Matthew watched the work intently as the Mercury continued on, and then his mind turned toward the news that Marmaduke had been bursting to relate on Sunday night when the two weary travelers had returned from Westerwicke.
"an amazing moment," Grigsby had said. "When Reverend Wade stood at the pulpit and announced that he was torn between his church family and the family he and his departed wife had created. He said he'd wrestled with this decision, and I have to say at one point he was quiet so long I thought he was still trying to decide it. But then he said his allegiance had to be to the memory of his wife, and what she would want him to do. He said he would accept the consequences. Then he told the story. His eldest daughter, Grace, is ill near to death. and do you know where she's lyingi"
"Tell us," Matthew had urged, as he'd spooned sugar into his cup of hot tea.
"at Polly Blossom's house! Can you fathom iti" The white eyebrows had jumped and capered. "The reverend announced to one and all that Grace was-how did he put it, exactlyi-a child of the streets who had found her way home. He stood up there, looked everyone in the eyes, and said he'd been to that house to see his daughter and he was planning on going again until she passed away. Not only that, but he was going to pray over her in the cemetery and bury her in a plot he'd chosen. Well, you can be sure some of those elders flared up, and it was a near riot."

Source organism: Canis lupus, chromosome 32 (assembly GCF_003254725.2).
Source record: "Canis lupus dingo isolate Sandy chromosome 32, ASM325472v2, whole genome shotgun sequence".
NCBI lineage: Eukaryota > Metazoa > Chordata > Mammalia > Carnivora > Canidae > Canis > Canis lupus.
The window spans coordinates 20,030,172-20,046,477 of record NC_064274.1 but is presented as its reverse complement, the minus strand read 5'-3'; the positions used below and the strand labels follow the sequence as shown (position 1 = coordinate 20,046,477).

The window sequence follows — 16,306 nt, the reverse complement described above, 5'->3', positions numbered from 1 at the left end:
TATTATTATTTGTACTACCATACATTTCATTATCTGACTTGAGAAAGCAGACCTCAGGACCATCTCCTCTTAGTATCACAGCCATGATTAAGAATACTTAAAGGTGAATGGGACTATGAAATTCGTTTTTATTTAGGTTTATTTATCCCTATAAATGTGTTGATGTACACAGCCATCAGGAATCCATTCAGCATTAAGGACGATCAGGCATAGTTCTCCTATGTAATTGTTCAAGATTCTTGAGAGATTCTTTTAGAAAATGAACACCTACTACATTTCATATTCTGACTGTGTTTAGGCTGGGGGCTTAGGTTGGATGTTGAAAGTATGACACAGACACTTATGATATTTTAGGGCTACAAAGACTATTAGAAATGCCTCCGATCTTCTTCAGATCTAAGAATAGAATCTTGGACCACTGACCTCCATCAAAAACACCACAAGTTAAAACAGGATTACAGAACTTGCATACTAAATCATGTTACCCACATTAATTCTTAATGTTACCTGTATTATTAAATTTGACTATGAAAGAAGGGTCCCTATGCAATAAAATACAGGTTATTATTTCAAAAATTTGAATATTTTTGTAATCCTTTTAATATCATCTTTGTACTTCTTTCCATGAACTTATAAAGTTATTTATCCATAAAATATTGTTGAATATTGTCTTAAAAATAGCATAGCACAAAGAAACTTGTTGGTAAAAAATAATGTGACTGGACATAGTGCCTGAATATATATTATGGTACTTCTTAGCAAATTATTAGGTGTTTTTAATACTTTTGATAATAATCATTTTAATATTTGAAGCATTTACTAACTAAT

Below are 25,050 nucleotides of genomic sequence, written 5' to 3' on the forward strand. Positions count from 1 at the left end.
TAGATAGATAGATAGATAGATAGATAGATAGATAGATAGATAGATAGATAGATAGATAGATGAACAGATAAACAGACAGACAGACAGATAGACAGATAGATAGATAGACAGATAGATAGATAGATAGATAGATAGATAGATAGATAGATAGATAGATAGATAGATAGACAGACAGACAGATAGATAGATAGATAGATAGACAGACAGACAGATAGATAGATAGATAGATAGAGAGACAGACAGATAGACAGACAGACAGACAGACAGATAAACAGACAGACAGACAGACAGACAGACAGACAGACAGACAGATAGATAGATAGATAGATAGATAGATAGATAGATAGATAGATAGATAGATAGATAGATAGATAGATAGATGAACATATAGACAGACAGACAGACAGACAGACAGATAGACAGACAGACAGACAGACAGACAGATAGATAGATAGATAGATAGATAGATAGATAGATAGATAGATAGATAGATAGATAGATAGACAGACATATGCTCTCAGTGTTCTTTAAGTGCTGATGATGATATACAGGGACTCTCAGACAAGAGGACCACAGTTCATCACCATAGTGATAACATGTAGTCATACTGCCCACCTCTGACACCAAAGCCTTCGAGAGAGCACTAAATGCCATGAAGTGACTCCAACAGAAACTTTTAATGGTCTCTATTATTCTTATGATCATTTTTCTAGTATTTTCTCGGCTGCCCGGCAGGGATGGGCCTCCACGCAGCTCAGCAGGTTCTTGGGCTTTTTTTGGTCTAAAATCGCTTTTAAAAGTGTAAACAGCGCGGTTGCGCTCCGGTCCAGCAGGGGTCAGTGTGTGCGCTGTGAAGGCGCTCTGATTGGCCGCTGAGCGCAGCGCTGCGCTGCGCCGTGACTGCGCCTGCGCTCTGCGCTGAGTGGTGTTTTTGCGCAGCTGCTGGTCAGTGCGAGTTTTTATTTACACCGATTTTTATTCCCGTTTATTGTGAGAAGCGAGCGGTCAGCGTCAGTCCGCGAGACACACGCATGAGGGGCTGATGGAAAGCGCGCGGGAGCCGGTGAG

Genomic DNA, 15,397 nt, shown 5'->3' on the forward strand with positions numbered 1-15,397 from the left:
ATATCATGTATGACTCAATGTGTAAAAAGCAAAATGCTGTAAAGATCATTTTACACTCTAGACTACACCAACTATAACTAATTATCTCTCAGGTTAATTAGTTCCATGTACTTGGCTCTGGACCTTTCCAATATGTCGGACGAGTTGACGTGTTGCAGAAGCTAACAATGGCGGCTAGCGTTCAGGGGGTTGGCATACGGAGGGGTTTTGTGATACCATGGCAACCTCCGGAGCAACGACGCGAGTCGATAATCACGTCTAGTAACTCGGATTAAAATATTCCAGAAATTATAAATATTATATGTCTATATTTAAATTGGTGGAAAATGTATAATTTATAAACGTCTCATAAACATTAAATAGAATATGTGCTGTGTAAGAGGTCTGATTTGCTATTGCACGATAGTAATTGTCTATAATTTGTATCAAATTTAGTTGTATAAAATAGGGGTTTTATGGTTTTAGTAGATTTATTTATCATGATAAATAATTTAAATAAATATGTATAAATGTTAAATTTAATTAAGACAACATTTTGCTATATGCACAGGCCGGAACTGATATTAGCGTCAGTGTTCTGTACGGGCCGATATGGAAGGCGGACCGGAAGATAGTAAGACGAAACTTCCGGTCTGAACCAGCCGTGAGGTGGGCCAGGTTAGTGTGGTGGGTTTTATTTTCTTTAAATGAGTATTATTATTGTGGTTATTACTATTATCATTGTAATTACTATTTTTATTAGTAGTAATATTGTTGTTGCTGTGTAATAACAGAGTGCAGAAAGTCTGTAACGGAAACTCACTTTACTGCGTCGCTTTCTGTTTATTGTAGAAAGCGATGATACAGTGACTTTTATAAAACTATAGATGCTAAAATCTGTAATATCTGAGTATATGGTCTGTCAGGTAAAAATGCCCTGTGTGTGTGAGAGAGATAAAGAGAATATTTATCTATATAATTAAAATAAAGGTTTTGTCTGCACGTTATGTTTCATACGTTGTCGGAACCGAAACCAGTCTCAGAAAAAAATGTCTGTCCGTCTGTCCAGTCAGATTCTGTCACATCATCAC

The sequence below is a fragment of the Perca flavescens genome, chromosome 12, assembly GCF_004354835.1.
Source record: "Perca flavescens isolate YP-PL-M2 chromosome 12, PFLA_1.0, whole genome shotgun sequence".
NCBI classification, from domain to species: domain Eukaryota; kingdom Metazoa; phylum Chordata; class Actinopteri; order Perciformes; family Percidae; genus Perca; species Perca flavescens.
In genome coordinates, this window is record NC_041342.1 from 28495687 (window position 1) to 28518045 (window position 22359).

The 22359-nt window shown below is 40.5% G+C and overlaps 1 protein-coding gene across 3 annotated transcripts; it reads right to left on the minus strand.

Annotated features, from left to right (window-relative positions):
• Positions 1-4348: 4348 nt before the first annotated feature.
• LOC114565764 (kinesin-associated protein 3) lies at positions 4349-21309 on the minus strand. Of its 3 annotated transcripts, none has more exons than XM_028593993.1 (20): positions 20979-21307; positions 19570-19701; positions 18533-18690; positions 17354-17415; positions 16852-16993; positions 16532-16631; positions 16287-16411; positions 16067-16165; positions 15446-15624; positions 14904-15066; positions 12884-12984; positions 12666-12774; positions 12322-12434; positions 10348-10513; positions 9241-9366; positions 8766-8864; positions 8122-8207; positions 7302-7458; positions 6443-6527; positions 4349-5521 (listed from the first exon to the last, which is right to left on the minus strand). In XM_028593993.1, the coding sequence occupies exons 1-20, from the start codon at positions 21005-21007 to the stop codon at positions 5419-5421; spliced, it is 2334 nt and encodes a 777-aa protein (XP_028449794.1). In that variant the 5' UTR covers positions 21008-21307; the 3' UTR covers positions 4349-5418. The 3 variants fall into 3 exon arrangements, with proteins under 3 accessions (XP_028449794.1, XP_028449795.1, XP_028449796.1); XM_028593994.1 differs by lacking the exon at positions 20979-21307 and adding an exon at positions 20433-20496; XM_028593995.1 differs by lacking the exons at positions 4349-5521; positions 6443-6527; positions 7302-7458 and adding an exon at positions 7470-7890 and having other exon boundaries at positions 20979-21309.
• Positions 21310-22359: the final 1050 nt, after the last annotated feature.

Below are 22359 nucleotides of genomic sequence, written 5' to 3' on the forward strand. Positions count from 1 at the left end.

"I don't doubt it," Matthew had said.
"Constance was sitting right there in front, with that young man of hers. You know, the fellow with one ear."
"I suppose they already knew the story, because they didn't react, but the rest of the church was in one hell of an uproar. a few of the elders were shouting about blasphemy, others turned around and walked out, and you should have seen some of the Golden Hillers sticking their noses up in the air. It would have been comical," Grigsby had said, and then more gravely, "if it hadn't been so tragic. I fear that's the last of William Wade in this town."
"Maybe not," Matthew had ventured. "He obviously has a strong character and he's meant a lot to the growth of Trinity. If enough church members come to his defense-which they ought to do, and which I intend to do-he might yet weather the storm."
Grigsby had looked at him askance. "Why is it," he'd said, "that I have the distinct impression you're not surprised by this newsi"